As defined by Altman and Cashin (1992), “the primary purpose of a syllabus is to communicate to one’s students what the course is about, why the course is taught, where it is going, and what will be required of the students for them to complete the course with a passing grade”. According to several authors, one of the functions of the syllabus is to motivate students: it “conveys enthusiasm for the subject and sparks student interest and motivation” (Hammons & Shock, 1994), “warm syllabi explain expectations in a clear and friendly fashion, encourage and motivate students” (Slattery & Carlson, 2005), “the course syllabus should generate interest and motivate students to take responsability to learn the contents of the course” (Johnson, 2006), “we studied teachers who have enormous success in helping and encouraging their students to achieve remarkable learning and found they usually produce a certain kind of syllabus” (Bain, 2004). Some researchers (Thompson, 2007) have also pointed out different oral strategies used by teachers when presenting their courses for the first time to students in order to positively affect them on this aspect. But the question is: can this very early written / oral transmission of information really impact students’motivation for learning in some courses? In the University of Liège, professors have to submit every year for each of their courses a one page (at least) standardized syllabus (called engagement pédagogique). In addition, they usually start their first lesson with introductory speeches that plays the same role. In 2008, IFRES (Institute for Training and Research in Higher Education) has delivered pedagogical training and guidelines to new faculties in order to promote these two kinds of motivating communications especially with their freshmen and sophomores audiences. As the person in charge with that training, I focused on Viau’s model of motivation dynamics (1997). The specific suggestions I gave consisted in taking into account various kinds of students’ perceptions (1) of competency (“a perception that a student has about him(her)self and through which he/she assesses his/her ability to suitably accomplish an activity that he/she is not sure to carry off”), (2) of controlability (“the perception of the control that a student has on the course of an activity and on its consequences”) and (3) of activities value (“the opinion that a student expresses on the interest and the usefulness of a pedagocical activiy according to the goals he/she pursues”) in one’s written and oral communication with students about pedagogical and practical aspects of a course. At the beginning of the academic year following the delivery of those guidelines and training sessions, the wording of syllabi and oral speeches produced by 10 of those new faculties was analysed from their motivational potential’s point of view. In the same time, questionnaires were submitted to the 1400 students of their 12 introductory courses, in order to investigate the corollary impact of those information transmissions on learners’ motivational dynamics. Before and after their reception of the oral and written messages from their respective teachers, student’s levels of perception concerning the value of the course, concerning their own competency to succeed in it and concerning their controlability, have been compared in order to measure hypothetical gains due to syllabi and face-to-face course introduction. We have studied relations between students who have actualy read / not read syllabi, or who have actually listened / not listened to oral presentation of the course, and their level of perception of Viau’s three motivational factors. Other relations between variables like students’ perceptions of their own teacher (resulting from the content and tone of his/her messages) or the presence / absence of a rationale for some particular items of information have also been studied. [less ▲]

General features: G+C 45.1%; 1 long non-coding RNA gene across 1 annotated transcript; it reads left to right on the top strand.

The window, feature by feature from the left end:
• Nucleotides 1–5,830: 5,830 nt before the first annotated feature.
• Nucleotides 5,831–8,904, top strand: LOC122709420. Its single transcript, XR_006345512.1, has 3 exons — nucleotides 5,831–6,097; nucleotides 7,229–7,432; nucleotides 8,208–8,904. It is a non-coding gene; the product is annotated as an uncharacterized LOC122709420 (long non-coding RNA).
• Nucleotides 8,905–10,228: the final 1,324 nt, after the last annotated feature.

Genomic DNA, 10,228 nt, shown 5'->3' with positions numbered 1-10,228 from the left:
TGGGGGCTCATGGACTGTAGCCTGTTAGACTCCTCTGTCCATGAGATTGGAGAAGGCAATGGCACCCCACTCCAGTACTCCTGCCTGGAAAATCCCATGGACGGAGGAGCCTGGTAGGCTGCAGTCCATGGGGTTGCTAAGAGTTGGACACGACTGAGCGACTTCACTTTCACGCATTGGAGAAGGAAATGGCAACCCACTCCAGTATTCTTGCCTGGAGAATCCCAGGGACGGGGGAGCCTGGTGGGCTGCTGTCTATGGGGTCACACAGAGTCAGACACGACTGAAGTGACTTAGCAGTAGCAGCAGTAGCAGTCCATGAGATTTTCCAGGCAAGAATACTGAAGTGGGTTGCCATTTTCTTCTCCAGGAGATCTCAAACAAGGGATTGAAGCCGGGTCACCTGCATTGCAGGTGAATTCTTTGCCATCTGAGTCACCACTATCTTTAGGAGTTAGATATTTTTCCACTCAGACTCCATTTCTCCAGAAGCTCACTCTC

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See detailDo Identities Matter More than Party Interests in Ethno-Territorial Politics? Conceptual and Empirical Insights from Multilevel and Deeply Divided Belgium